Patient dedicated equipment and single-use disposable items offer a tactical advantage because they reduce the number of links in the chain of contamination, which in turn, reduces the opportunity for lapses.

For Example:

If a stethoscope does not travel from room to room or patient to patient, the chances of missing a cleaning or performing an inadequate cleaning between caregivers decreases by the number of patients on the unit down to zero.  (That's Kris back of the napkin math.)

 

The below table from the Massachusetts Department of Public Health (DPH) helps visualize COVID-19 PPE Infection Control protocol.

 

The industry has been inundated with daily regulation changes causing significant difficulty with educating, training, and applying the most current infection control protocols during an already trying time. Of note, the expectations for isolation gown usage, i.e., donning and doffing, has posed significant confusion amongst providers. The most critical concept that must be reinforced with all staff is that the guidance during a supply shortage is not standard infection control practice. Once a facility is no longer lacking a supply of isolation gowns, a return to standard droplet precautions is required.

 

HHI has a multitude of Infection Control Certification Courses coming up in 2021. Click Below to register.

Virtual/Live Stream: January 19-20, 2021

Click Here to Register

Virtual/Live Stream: March 29-30, 2021

Click Here to Register

In Atlanta, GA: September 27-28, 2021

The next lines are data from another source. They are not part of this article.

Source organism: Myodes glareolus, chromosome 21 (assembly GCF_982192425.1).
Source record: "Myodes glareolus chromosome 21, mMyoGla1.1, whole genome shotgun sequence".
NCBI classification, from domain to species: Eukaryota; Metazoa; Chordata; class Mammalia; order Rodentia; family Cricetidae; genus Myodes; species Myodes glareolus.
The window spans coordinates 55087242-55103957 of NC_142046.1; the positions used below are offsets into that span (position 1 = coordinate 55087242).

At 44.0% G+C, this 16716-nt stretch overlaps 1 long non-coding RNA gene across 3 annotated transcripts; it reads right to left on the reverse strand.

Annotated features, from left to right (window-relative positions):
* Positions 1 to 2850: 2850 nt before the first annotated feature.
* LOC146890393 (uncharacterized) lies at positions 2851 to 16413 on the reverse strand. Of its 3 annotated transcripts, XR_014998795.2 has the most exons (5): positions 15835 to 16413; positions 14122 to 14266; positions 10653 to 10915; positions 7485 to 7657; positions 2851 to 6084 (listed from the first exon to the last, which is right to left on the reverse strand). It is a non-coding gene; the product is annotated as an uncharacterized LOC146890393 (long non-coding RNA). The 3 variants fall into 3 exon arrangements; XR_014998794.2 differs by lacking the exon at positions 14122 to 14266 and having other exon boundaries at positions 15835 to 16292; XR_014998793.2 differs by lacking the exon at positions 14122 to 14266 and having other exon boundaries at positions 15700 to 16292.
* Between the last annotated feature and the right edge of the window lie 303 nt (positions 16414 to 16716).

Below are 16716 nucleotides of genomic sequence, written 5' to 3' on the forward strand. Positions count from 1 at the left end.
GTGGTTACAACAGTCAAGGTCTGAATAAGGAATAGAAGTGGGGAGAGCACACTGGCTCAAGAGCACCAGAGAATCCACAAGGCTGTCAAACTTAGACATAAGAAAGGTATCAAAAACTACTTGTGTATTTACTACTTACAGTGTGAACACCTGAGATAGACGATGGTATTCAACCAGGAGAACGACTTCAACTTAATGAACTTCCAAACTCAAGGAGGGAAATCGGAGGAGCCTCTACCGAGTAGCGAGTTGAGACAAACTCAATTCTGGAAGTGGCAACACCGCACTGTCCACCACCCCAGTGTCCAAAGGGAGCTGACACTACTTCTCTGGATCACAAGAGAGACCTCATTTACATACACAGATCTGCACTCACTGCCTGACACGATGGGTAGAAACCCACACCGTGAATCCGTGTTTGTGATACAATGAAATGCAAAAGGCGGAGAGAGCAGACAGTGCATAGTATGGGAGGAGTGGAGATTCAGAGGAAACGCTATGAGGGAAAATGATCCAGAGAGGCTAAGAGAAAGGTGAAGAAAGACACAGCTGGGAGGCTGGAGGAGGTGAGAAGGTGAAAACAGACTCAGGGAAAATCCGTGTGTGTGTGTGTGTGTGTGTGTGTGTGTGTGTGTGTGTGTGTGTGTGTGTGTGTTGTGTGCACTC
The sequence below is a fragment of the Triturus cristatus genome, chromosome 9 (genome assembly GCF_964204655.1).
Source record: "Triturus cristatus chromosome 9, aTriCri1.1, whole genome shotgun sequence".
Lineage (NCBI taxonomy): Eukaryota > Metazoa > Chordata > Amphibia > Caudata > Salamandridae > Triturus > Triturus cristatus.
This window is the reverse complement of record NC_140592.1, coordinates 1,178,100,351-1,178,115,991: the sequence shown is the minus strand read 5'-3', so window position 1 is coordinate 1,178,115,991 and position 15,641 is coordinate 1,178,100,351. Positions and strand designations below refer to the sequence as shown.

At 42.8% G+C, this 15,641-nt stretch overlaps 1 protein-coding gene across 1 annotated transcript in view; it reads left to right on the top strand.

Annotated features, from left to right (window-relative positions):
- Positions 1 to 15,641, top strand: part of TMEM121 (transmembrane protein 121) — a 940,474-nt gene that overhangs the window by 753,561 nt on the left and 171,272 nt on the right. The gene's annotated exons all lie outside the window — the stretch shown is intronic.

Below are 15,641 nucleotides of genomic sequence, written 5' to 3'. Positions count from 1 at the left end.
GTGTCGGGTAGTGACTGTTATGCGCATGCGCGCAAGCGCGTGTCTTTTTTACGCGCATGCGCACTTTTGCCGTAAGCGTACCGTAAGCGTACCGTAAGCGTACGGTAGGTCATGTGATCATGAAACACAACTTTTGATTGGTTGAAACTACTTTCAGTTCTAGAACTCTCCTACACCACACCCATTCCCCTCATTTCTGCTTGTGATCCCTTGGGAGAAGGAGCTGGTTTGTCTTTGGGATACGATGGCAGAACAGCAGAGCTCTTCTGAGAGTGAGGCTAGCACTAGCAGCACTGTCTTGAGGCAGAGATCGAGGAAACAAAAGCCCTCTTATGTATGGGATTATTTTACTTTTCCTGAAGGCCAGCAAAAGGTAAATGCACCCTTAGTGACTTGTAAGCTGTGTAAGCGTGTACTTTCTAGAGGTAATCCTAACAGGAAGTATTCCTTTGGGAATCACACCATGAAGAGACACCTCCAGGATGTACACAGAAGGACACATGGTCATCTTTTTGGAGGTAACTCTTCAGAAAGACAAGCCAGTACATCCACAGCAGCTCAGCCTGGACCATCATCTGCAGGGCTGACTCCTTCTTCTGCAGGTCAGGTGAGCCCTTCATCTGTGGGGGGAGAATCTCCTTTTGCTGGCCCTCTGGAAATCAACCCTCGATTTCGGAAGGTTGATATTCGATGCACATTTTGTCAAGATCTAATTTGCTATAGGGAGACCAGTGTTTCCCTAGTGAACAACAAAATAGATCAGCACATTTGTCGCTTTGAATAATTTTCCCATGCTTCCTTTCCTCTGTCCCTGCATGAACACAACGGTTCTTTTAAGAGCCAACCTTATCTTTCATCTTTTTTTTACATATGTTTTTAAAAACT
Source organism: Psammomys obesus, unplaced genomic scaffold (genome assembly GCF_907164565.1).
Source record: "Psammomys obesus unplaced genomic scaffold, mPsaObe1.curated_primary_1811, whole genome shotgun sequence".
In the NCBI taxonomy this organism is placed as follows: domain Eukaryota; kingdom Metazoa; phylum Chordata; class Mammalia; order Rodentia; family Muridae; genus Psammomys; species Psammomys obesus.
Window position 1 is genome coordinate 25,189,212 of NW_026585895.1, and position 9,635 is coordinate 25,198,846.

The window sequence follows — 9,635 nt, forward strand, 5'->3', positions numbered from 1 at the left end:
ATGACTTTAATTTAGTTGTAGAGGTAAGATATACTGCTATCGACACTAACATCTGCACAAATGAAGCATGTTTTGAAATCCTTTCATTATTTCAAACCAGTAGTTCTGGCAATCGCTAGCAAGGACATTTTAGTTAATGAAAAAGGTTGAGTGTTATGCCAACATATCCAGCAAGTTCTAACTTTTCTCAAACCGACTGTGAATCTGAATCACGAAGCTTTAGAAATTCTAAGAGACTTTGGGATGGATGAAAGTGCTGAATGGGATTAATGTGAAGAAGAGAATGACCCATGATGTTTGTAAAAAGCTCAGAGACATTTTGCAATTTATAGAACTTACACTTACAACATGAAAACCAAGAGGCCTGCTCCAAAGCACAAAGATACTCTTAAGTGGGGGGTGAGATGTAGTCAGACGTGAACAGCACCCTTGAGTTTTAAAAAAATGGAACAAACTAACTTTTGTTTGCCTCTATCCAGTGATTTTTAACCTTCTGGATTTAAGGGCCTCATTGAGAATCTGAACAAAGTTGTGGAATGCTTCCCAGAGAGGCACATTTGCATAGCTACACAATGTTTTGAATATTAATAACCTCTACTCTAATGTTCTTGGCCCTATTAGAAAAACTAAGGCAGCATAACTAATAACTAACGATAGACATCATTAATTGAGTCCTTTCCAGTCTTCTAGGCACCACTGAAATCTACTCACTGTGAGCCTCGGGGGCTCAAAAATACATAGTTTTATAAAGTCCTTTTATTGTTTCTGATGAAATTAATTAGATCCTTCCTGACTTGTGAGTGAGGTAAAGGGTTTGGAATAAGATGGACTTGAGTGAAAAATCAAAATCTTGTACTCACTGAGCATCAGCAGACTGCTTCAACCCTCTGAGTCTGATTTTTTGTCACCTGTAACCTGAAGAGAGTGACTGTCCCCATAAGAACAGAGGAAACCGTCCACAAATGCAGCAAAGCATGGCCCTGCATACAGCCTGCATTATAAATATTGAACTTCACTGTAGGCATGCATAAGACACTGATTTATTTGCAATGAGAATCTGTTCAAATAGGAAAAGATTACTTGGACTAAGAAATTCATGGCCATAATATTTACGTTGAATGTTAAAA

Click Here to Register

 

Personal Protective Equipment (PPE) Used When Providing Care to Residents in Long Term Care***

 

Resident Type

Recommended

PPE

 

Recommended

Sign

for Resident Room

 

COVID Negative* Residents and COVID-Recovered Residents

(>6 months from infection) When there are resident** or staff case(s) identified within the last 14 days in the facility.

 

Full PPE to include Facemask, Face Shield/Goggles, Gown, and Gloves. Gown use can be prioritized for high-contact resident care activities1.

Gown and gloves must be changed between residents.

COVID-Negative

(with recent cases) Sign

 

COVID Negative* Residents and COVID-Recovered Residents

(>6 months from infection) When no resident** or staff cases are identified within the last 14 days in the facility.

Facemask and Face Shield/Goggles

COVID-Negative

(without recent cases)

Sign

 

COVID-Recovered Residents (< 6 months from infection) (meet 10 d/24h threshold clearance)

Facemask and Face Shield/Goggles

N/A

COVID-Positive

Residents

Full PPE to include N95 respirator or alternative (Facemask is acceptable if N95 respirator not available), Face Shield/Goggles, Gown, and Gloves.

May consider extended use during shortages if no known co-infected residents.

Isolation

Sign

COVID-Suspected Residents

(i.e. Symptomatic, with test results pending)

Full PPE upon room entry to include N95 respirator or alternative (Facemask is acceptable if N95 respirator not available), Face Shield/Goggles, Gown, and Gloves.

Gown and gloves must be changed between residents.

Isolation

Sign

Quarantined

(i.e., New admission or exposed to a confirmed COVID case)

Full PPE to include N95 respirator or alternative (Facemask is acceptable if N95 respirator not available, or if resident not known to have exposure to a confirmed COVID case), Face Shield/Goggles, Gown, and Gloves.

Gown and gloves must be changed between residents.

Quarantine

Sign

 


*“Negative” refers to a resident who has never tested positive.

**”Resident case” means a case that was acquired in the facility (i.e. not within 14 days of admission)

 ***Individuals infected or co-infected with a communicable disease (such as Clostridioides difficile) should be cared for using appropriate PPE, changed between residents.

 

Click below to view the MA DPH Memo 12.7.2020 Update LTC COVID-19 Infection Control Guidance and to register for our upcoming Infection Control Certification Courses!

Click Here to View

 


Kris Mastrangelo, OTR/L, LNHA, MBA

WRITTEN BY

Kris Mastrangelo, OTR/L, LNHA, MBA